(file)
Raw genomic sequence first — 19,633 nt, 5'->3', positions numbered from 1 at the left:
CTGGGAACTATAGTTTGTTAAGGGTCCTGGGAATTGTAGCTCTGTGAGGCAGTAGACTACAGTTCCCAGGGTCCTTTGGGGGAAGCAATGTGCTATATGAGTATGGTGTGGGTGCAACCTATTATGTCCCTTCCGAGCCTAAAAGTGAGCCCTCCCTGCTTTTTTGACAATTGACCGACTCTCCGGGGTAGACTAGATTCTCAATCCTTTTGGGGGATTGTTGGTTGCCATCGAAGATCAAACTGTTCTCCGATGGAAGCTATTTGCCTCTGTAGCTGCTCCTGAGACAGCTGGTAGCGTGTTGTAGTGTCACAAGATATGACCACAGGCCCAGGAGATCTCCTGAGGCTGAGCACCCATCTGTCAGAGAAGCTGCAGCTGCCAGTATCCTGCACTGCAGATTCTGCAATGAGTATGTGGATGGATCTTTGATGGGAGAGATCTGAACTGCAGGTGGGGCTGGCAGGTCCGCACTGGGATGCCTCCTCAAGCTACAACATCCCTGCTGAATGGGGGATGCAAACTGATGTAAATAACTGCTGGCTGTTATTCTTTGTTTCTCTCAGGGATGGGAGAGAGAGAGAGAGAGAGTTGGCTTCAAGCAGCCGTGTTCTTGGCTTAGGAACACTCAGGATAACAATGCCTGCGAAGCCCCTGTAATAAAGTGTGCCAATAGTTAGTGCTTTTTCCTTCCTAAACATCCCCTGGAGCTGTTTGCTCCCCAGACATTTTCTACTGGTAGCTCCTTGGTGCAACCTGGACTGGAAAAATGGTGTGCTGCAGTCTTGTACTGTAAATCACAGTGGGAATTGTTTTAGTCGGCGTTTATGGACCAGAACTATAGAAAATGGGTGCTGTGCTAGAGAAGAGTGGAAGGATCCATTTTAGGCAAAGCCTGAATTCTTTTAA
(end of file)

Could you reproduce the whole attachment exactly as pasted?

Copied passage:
Raw genomic sequence first — 19,633 nt, 5'->3', positions numbered from 1 at the left:
CTGGGAACTATAGTTTGTTAAGGGTCCTGGGAATTGTAGCTCTGTGAGGCAGTAGACTACAGTTCCCAGGGTCCTTTGGGGGAAGCAATGTGCTATATGAGTATGGTGTGGGTGCAACCTATTATGTCCCTTCCGAGCCTAAAAGTGAGCCCTCCCTGCTTTTTTGACAATTGACCGACTCTCCGGGGTAGACTAGATTCTCAATCCTTTTGGGGGATTGTTGGTTGCCATCGAAGATCAAACTGTTCTCCGATGGAAGCTATTTGCCTCTGTAGCTGCTCCTGAGACAGCTGGTAGCGTGTTGTAGTGTCACAAGATATGACCACAGGCCCAGGAGATCTCCTGAGGCTGAGCACCCATCTGTCAGAGAAGCTGCAGCTGCCAGTATCCTGCACTGCAGATTCTGCAATGAGTATGTGGATGGATCTTTGATGGGAGAGATCTGAACTGCAGGTGGGGCTGGCAGGTCCGCACTGGGATGCCTCCTCAAGCTACAACATCCCTGCTGAATGGGGGATGCAAACTGATGTAAATAACTGCTGGCTGTTATTCTTTGTTTCTCTCAGGGATGGGAGAGAGAGAGAGAGAGAGTTGGCTTCAAGCAGCCGTGTTCTTGGCTTAGGAACACTCAGGATAACAATGCCTGCGAAGCCCCTGTAATAAAGTGTGCCAATAGTTAGTGCTTTTTCCTTCCTAAACATCCCCTGGAGCTGTTTGCTCCCCAGACATTTTCTACTGGTAGCTCCTTGGTGCAACCTGGACTGGAAAAATGGTGTGCTGCAGTCTTGTACTGTAAATCACAGTGGGAATTGTTTTAGTCGGCGTTTATGGACCAGAACTATAGAAAATGGGTGCTGTGCTAGAGAAGAGTGGAAGGATCCATTTTAGGCAAAGCCTGAATTCTTTTAA